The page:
“An interesting beginning.” I commented.
“And we’ve drawn to us just some very wonderful people … a wonderful cast of about twenty one people including our understudies and it really is a co-creation of all different talents. I mean the fella who does our back grounds is incredible. We have an idea and just turn him loose. That’s basically what we do with every faction of the company ... we encourage individual creation and artistic abilities … and if we see that somebody really has something they really love to do, we encourage them to do just that. So I just tell Rex what we have in mind as far as concept and he comes up with the most fantastic backgrounds.” She said.
“Do you create your own dance animations?” I asked
“We do not do our own animations. We don’t have an animator. We simply shop a lot. We have … I am former dance teacher, ballet dancer myself, but I also dance contemporary and jazz, ballroom western, a little of everything. The only thing I haven’t done is tap, I’ve done Spanish, so my background is wide and I have a very eclectic taste. When it comes to dancing I like lots of different styles so we do not focus on ballet, we simply find those movements that fit ... I have a least 300 animation … Star has more. So we pull from what we have and share.” Caryl replied.
“One of my favorite questions to ask is, how was it that you found your way into second life?”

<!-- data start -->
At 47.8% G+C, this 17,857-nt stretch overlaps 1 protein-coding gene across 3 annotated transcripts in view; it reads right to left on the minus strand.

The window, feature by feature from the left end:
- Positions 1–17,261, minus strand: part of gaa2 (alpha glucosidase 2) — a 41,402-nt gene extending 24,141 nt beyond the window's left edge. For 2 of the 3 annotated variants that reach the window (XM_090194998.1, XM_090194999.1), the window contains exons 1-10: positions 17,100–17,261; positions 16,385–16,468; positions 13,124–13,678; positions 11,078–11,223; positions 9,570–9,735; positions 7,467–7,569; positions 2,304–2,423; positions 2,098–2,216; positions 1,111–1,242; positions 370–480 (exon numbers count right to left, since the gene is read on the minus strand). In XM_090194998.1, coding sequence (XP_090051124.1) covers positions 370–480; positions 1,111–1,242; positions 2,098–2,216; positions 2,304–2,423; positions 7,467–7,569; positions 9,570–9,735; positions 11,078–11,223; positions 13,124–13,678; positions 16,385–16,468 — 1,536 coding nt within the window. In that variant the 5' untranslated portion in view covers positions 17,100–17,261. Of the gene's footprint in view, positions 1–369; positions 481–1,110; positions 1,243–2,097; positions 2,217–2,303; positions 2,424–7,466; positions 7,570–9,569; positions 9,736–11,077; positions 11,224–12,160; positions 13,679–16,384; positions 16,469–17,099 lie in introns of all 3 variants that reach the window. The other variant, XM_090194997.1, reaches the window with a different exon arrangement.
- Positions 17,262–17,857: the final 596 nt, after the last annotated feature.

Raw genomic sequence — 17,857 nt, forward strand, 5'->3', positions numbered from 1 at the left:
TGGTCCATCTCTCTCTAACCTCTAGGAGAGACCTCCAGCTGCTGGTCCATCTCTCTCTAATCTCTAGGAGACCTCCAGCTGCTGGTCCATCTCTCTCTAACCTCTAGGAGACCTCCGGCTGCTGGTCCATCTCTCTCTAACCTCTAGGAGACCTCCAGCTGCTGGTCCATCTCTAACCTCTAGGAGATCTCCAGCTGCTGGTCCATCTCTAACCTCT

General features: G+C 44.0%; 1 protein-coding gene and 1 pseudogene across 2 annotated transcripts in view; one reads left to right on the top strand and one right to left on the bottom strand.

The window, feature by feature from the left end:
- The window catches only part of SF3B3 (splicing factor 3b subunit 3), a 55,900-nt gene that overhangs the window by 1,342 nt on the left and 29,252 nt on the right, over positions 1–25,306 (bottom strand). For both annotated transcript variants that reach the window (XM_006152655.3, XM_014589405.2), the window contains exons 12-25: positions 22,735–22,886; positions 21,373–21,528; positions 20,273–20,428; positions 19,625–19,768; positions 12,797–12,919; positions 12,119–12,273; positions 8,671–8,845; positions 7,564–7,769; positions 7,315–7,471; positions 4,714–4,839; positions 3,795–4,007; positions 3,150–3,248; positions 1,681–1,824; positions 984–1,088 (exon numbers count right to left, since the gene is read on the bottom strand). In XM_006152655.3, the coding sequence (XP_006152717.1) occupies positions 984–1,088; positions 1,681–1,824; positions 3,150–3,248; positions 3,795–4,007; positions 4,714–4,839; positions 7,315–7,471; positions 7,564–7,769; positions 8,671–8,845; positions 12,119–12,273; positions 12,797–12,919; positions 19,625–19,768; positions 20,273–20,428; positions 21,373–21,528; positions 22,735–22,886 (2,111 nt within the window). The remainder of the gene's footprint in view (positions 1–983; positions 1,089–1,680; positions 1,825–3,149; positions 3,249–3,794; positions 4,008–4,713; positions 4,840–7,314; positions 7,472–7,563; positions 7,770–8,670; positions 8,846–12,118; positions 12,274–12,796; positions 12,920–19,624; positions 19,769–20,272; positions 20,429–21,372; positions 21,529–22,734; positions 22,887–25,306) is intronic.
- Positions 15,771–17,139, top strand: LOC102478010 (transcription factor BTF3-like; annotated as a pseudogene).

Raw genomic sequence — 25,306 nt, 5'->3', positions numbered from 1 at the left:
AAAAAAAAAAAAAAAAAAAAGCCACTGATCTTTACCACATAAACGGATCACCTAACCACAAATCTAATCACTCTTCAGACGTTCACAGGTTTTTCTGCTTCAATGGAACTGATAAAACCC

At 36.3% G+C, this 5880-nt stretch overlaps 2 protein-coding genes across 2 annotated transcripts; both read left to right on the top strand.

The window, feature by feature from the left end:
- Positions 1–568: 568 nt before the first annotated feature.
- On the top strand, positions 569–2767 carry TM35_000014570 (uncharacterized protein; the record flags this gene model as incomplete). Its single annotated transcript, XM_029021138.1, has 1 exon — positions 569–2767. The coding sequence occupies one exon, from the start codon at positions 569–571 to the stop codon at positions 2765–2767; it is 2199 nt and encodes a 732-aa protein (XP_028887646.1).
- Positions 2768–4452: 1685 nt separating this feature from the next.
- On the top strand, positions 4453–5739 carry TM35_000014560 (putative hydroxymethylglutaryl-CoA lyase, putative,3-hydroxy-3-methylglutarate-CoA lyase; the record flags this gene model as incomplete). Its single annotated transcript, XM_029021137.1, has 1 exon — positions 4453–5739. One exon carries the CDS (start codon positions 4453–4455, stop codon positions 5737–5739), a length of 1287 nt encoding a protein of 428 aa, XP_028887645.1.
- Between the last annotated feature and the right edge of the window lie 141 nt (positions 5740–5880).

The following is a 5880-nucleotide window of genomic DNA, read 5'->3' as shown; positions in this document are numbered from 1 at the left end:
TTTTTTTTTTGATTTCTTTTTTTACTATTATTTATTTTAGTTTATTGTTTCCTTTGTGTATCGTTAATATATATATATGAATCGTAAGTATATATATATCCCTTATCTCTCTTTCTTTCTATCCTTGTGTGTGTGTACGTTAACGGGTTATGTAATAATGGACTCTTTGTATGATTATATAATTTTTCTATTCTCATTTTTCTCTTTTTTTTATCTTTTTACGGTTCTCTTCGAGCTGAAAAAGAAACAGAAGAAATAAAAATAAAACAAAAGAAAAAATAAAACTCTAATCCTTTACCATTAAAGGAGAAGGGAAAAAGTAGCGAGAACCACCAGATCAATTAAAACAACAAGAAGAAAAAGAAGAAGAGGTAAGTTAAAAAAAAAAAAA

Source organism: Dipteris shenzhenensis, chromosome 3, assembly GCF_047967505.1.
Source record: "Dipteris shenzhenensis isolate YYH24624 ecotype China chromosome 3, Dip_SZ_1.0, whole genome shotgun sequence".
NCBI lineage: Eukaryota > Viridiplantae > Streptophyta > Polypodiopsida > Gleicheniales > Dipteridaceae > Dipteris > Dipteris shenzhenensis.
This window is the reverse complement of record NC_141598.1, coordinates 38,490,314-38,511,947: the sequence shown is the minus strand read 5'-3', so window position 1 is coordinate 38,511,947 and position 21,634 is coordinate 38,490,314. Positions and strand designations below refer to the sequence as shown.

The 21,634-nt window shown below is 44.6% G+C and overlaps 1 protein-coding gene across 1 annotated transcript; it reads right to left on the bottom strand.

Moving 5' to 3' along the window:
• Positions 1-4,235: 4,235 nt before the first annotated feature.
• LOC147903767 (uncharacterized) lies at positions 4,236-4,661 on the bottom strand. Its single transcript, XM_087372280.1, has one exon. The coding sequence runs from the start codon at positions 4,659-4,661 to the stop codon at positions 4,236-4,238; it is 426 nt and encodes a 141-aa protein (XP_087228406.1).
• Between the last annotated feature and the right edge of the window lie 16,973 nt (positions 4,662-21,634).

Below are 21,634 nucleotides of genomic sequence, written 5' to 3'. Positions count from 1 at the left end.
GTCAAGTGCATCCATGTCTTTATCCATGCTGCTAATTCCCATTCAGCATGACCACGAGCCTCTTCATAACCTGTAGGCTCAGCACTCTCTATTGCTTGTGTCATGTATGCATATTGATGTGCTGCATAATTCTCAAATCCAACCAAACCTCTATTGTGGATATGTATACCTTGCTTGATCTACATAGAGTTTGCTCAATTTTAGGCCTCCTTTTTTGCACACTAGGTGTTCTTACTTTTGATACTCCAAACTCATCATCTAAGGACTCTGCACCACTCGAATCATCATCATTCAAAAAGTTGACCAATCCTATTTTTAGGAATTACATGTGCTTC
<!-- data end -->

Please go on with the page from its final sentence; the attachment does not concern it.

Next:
“Gosh, Star’s I’m sure would be completely different. Mine was is that I had a web site, with a spiritual program in which I did a special kinds of energy healing and there were some people who that used to support me on that … that said you know what you should go to second life and I said what is second life and that’s how it started. They basically brought me here and that time there was a program called mystic academy ... so I literally walked into Second Life as a teacher and a spiritual teacher with that company. I had no idea there was anything going like dancing in second life. As a matter of fact I didn’t even open my account, they came in and opened it up for me, took my real life pictures, built my avatar as close as they could to what they thought was an appropriate look. So that’s how it started … I’ve amended it a little bit since. But that’s how I came here. The dancing was a big surprise.” She responded.
“You hadn’t anticipated there would be dance or live musical performances going on?”
“I had no idea! No idea anything like that existed. It was so much fun when I did find out that the ball room dancing here was not that bad.” Caryl said in reply.
“I do admit that I have two left feet when it comes to dancing in real life. Doing so here is certainly much more pleasurable.” I commented.